part in the discussion. Rookes lived
in Ireland in the early 1930s when
the play takes place.
The discussion is open to all
Dramatic Arts Center members.
The play's last three perform-
ances will be at 8:15 p.m. today,
tomorrow and Sunday.

T bELR hFIED5'G

REWARD. Lost. Prescription Sun
Glasses with black frames in plaid
and tan case. Betsey Dettling, 3049
Kleinstuck, NO 3-1561, Ext. 41. )53A
FOR SALE
ARMY-NAVY type Oxfords-$6.88. Sox,
39c; shorts 69c; military supplies.
Sam's Store, 122 E. Washington. )26B
1947 PLYMOUTH four door sedan, radio
and heater. The big lot across from
the downtown carport. Huron Motor
Sales, 222 W. Washington, NO 2-4588.
)104B
1950 MERCURY CLUB COUPE, radio
heater and overdrive. Dark green
finish, beautiful condition. The big
lot across from the downtown car-
port. Huron Motor Sales, 222 W.
Washington. NO 2-4588. )150B
1947 PLYMOUTH SEDAN, good con-
ditio4, $150. 1938 Plymouth Sedan,
good transbortation, $60. Fitzgerald-
Jordan, NO 8-8141. )155B
1952 NASH RAMBLER station wagon.
Radio and heater, low mileage and
very sharp. The big lot across from
the downtown carport. Huron Motor
Sales. 222 W. Washington. NO 2-4588.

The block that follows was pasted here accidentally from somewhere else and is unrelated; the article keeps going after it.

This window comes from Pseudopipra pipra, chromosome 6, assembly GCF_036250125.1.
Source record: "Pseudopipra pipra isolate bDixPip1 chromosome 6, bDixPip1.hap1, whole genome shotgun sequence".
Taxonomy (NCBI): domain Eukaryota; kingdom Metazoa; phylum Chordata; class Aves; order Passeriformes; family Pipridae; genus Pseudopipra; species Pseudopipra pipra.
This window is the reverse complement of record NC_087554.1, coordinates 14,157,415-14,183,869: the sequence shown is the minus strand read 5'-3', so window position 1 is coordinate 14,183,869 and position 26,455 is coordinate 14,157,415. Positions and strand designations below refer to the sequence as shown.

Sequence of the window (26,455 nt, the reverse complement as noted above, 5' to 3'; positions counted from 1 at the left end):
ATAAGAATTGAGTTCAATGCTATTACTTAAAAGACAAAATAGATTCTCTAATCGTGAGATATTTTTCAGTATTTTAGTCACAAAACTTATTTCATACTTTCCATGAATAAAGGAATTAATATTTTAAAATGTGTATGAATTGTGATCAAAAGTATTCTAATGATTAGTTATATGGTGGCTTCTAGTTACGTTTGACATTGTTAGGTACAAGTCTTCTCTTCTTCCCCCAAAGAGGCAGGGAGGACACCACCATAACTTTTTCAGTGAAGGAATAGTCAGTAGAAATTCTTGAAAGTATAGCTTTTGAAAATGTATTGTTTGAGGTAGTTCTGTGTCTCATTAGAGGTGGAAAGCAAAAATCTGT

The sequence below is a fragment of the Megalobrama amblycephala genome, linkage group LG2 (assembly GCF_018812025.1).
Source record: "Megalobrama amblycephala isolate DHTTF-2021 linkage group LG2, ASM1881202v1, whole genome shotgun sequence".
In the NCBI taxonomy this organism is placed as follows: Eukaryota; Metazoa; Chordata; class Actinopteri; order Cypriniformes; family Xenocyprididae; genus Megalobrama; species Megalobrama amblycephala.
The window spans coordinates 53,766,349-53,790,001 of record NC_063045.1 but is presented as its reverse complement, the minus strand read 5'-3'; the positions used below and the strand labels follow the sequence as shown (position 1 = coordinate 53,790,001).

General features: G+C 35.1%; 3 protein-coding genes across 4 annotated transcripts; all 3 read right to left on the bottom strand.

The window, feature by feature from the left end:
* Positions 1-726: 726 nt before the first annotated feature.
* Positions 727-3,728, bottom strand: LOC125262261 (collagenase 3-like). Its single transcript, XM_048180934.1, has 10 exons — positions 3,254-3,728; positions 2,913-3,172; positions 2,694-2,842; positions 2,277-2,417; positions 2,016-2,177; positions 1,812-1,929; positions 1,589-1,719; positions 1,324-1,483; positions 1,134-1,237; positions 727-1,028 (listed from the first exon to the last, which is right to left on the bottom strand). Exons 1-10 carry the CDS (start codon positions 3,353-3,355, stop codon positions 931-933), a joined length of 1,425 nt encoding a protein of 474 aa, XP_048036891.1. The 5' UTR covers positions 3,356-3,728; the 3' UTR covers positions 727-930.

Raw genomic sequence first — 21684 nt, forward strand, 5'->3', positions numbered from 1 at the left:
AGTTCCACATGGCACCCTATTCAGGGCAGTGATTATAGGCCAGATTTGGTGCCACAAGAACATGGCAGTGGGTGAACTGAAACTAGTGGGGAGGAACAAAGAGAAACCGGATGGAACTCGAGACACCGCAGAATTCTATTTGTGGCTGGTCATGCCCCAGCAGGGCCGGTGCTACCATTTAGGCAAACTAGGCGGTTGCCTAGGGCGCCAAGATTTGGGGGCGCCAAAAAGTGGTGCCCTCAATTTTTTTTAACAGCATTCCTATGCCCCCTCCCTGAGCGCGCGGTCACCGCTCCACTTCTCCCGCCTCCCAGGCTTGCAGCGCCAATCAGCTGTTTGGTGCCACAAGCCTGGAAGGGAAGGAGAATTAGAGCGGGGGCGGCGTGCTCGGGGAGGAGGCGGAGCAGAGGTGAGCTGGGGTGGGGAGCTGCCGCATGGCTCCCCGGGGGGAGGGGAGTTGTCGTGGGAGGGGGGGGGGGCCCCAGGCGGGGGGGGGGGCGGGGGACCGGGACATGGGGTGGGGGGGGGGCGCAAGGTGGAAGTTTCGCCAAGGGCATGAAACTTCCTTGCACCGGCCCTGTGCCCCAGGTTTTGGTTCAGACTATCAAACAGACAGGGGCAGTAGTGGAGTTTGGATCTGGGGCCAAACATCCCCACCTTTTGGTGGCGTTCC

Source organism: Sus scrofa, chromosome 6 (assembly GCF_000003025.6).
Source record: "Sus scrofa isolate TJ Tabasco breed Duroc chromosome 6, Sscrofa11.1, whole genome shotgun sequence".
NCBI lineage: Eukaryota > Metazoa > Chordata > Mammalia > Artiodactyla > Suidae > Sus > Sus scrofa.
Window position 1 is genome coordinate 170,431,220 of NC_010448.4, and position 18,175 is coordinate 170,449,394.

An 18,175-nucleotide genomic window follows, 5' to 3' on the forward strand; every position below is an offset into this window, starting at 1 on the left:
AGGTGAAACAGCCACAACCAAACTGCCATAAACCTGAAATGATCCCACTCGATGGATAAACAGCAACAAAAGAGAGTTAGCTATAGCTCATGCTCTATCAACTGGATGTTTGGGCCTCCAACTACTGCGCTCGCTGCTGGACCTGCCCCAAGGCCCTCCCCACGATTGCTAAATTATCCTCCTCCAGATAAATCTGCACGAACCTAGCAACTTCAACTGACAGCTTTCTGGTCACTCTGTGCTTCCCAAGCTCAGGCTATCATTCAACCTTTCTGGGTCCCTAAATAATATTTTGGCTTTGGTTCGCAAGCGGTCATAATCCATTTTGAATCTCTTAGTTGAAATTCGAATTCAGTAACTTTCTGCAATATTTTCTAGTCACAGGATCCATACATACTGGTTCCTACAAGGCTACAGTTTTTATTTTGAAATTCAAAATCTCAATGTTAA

)149B
STANDARD Underwood Typewriter.
Good Condition $30.00. Call NO
2-7937. )152B
1950 FORD, 2 door, 6 cylinder, general
condition excellent. Will take best
offer. Days call Jean Schuler, NO
2-4493. Nights call NO 3-2572. )154B
REMINGTON noiseless typewriter, like
new. Call NO 3-0398. )153B
CAMERA-4x5 speed graphic and graf-
lex flash gun, Elkay carrying case,
four film holders. In execellent con-
dition, $140. Call Ypsi 1019 J after
6 p.m. )157B
NEVER USED-$140 1954 Zenith Trans-
oceanic portable for $89. NO 3-2569.
)156B
NEW GERMAN CAMERA "Exacta" Tes-
sar 1:2.8 $145, 7513 S. University.Call
NO 3-4701. )1818
TYPING CHAIR, adjustable posture
style, aluminum with foam rubber
seat and back. POWER CONVERTER
-converts 6-volt D asupply to 110
volt AC. Will operate tape recorder
from car battery. Phone NO 2-4925
after 8 p.m. or see at 524 Walnut. )159B